It could be argued that our different approach is necessitated by the fact the Adirondack Park is fairly unique, since many people here live interspersed with public lands. Again, overcrowding in places where many people live, some very similar to the Adirondack Park, has been addressed successfully throughout the world for thousands of years. The New York state government is even demonstrably aware of the basic design principles that are proven to succeed in dealing with predicaments like ours. For example, highway systems were once heavily congested in many major cities, which have since solved their problems. Urban design 101 states that, if a highway system is overcrowded, you do not divert traffic–this merely creates new problems elsewhere while the original highways still fill up. You also do not build new roads–this also creates additional induced demand while leaving the original problem intact. The solution is to take targeted measures to reduce the number of cars on the roads by directly discouraging it. People who must drive to meet basic needs–after all, people live and work in cities–will take on the additional burdens required of them to continue using the roads (usually carefully designed taxes and fees). Others will adapt. In protected wildlands, targeted measures are also the only reasonable means of reducing visitorship. However, in such places, where typically no people live nor work, these targeted measures often take the form of hard limits–for example, the complete closure to visitors this year of many parks in Ontario, Quebec, New Hampshire, etc. This can be done in the Adirondack Park–it is physically possible–but the aforementioned ideological problem of our own making makes this an unlikely reality for now.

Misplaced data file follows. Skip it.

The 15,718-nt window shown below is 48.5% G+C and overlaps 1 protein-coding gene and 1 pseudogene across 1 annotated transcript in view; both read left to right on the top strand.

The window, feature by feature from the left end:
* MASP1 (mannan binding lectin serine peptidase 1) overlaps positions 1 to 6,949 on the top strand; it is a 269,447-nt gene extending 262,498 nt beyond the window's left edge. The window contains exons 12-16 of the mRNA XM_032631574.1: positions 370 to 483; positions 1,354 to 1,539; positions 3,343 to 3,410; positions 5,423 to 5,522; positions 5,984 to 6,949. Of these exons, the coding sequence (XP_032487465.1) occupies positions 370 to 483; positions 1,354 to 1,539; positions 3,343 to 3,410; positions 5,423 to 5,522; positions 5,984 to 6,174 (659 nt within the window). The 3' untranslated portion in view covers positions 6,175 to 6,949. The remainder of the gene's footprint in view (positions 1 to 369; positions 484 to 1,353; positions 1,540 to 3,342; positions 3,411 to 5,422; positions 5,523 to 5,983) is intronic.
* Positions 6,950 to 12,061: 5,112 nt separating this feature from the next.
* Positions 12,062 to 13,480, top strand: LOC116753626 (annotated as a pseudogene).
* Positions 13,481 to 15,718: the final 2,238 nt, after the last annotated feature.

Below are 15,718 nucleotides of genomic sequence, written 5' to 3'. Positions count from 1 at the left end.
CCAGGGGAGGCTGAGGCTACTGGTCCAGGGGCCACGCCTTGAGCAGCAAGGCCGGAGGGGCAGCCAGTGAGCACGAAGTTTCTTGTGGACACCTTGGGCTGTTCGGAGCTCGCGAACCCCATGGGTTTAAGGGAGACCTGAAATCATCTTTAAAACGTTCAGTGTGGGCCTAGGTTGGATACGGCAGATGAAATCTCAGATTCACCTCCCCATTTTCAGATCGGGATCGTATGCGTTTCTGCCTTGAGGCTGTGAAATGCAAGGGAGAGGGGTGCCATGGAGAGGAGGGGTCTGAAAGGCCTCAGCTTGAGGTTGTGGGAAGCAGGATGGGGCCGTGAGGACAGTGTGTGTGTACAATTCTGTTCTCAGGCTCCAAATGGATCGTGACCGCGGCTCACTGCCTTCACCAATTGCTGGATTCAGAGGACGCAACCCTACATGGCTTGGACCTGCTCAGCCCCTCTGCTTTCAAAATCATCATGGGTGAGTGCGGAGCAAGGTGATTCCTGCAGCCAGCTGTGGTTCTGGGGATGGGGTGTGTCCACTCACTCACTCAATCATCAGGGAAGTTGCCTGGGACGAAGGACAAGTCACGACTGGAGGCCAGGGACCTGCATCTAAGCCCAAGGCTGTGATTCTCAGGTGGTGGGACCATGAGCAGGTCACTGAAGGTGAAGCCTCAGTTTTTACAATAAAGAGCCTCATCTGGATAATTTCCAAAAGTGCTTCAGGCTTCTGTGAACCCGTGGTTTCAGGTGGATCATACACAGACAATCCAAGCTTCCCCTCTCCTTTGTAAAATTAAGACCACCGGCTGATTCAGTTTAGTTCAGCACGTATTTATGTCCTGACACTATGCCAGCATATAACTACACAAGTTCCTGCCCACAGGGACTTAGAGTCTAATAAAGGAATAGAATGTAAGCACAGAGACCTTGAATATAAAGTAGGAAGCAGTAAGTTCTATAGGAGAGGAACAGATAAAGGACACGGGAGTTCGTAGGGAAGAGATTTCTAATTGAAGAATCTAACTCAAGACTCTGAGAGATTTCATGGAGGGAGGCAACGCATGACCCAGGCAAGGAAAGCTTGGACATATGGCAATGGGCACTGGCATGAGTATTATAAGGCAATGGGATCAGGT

May I suggest another path forward? Soft limits. De-market the Park. Do the opposite of what Long Lake is doing. Many places worldwide are de-marketing, including some towns within the Park. The fact that most are unaware of this is evidence of the effectiveness of the strategy. If any mass-accessible wilderness has a future, this will be it. There are towns that once had active marketing campaigns that sure as hell do not now. Why spend money to attract and accommodate people when it will be a break-even endeavor at best, one that leaves towns perpetually chasing ever-receding economies of scale? This can become a vicious cycle into which many Park towns are obviously currently embedded.

    Where do the cars go when highways become decongested? People adapt. Where will the hikers (or the potential future hikers) go? People will adapt, just as they have adapted to hiking in large numbers. People do not need to hike, it is only advertising campaigns and challenges that give them the illusion that they do. And what we giveth we can taketh away, often quiet literally by doing nothing. That is the power of de-marketing.